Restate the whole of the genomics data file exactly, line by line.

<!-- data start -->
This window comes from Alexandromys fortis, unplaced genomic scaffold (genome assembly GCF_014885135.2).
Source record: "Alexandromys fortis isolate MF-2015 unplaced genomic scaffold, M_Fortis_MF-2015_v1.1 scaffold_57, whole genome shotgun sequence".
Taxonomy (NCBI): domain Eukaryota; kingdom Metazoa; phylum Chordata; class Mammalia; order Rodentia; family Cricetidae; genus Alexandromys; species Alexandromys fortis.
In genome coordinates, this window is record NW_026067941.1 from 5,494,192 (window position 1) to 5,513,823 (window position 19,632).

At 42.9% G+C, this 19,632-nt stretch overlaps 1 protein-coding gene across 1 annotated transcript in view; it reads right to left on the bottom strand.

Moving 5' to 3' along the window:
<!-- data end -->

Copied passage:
This window comes from Alexandromys fortis, unplaced genomic scaffold (genome assembly GCF_014885135.2).
Source record: "Alexandromys fortis isolate MF-2015 unplaced genomic scaffold, M_Fortis_MF-2015_v1.1 scaffold_57, whole genome shotgun sequence".
Taxonomy (NCBI): domain Eukaryota; kingdom Metazoa; phylum Chordata; class Mammalia; order Rodentia; family Cricetidae; genus Alexandromys; species Alexandromys fortis.
In genome coordinates, this window is record NW_026067941.1 from 5,494,192 (window position 1) to 5,513,823 (window position 19,632).

At 42.9% G+C, this 19,632-nt stretch overlaps 1 protein-coding gene across 1 annotated transcript in view; it reads right to left on the bottom strand.

Moving 5' to 3' along the window: